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I have the code:

class Vector4
{

public:
    union
    {
        float x,y,z,w;
        float v[4];
    };

    Vector4(float _x, float _y, float _z, float _w)
    : x(_x), y(_y), z(_z), w(_w)
    {
        std::cout << "Vector4 constructor: " << this->x << "; " << this->y << "; " << this->z << "; " << this->w << std::endl;
    }
};

As I remember in VC 7.1 everything was fine, but in VC 2010 I got warning:

warning C4608: 'Vector4::y' has already been initialized by another union member in the initializer list, 'Vector4::::Vector4::x'

And when I write:

Vector4 vec(1.0f, 0.0f, 0.0f, 0.0f);

I see in console:

Vector4 constructor: 0; 0; 0; 0

Please tell me, what happening?

share|improve this question
    
Did your code work in VC 7.1 or did it just fail silently? –  Nobody Sep 29 '12 at 20:48
    
Sorry guys!!! it is my mistake!!!! I wasted your time!! –  Edward83 Sep 29 '12 at 20:53
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1 Answer 1

up vote 10 down vote accepted

You unioned x,y,z,w all to each other: all four floats share the same memory space since every element of a union begins at the same memory address.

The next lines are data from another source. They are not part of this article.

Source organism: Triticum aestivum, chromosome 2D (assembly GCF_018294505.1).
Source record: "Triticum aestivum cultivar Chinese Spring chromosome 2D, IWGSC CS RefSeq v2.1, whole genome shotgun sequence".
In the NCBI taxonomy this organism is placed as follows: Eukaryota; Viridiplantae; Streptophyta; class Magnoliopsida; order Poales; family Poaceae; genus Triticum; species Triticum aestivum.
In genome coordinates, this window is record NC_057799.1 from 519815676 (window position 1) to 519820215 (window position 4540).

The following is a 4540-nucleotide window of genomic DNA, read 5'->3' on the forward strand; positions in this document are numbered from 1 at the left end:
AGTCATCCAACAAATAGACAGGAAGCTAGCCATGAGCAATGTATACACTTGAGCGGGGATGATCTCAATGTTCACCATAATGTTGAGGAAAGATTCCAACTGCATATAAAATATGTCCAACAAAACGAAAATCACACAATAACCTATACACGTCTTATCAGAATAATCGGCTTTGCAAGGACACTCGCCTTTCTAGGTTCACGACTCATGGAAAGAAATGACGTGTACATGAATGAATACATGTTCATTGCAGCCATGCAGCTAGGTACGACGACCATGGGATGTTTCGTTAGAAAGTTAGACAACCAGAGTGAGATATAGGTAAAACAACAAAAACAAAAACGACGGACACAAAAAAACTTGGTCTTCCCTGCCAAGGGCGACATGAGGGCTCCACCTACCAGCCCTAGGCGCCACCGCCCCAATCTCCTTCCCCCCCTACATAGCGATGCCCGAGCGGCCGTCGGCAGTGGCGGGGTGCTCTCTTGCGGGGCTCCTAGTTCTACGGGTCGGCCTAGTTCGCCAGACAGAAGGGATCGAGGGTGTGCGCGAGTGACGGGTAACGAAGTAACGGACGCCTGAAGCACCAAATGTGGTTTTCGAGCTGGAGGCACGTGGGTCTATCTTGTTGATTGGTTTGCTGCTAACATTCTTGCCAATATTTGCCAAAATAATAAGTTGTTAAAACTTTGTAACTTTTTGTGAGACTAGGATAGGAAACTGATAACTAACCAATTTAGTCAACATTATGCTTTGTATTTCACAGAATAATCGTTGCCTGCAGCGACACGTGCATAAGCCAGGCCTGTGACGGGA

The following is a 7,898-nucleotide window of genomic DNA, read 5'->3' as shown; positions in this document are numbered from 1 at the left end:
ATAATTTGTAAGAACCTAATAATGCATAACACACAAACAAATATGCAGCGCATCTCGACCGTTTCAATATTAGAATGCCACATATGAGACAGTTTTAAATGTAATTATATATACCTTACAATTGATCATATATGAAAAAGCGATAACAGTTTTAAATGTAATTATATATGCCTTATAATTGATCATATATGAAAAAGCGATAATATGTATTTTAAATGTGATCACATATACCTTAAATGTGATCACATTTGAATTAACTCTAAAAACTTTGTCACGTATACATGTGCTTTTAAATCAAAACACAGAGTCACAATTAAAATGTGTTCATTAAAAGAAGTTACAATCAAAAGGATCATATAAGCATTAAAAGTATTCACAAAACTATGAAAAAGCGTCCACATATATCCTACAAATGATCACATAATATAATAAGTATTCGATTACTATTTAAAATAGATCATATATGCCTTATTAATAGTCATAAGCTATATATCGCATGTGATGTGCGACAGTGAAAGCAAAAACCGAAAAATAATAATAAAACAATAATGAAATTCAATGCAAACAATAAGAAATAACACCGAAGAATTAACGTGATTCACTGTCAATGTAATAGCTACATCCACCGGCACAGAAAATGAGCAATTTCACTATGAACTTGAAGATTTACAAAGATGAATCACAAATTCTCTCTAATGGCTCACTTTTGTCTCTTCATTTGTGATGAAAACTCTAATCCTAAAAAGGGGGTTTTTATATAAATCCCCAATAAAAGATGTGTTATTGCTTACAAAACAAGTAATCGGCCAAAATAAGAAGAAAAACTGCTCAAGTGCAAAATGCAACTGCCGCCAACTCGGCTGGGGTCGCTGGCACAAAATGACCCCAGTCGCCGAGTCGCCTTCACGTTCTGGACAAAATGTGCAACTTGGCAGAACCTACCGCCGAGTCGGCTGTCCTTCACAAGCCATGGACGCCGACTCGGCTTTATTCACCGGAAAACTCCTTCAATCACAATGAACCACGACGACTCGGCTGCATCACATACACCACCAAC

Instead, you want to put all of the vector elements in a struct, like this:

union {
    struct { float x, y, z, w; };
    float v[4];
};
share|improve this answer
    
thank you!!! It is my inattention while copy-pasting from old code. –  Edward83 Sep 29 '12 at 20:52
    
What happens here with regard to structure packing rules? Presumably this could be dangerous with a type that doesn't get packed into the structure contiguously. –  Benj Sep 29 '12 at 20:56
    
float x,y,z,w and float v[4] are aligned the same way. Yes, it could be a problem if the inner struct contained, say char c at the start, but in this case it does not. –  nneonneo Sep 29 '12 at 21:04
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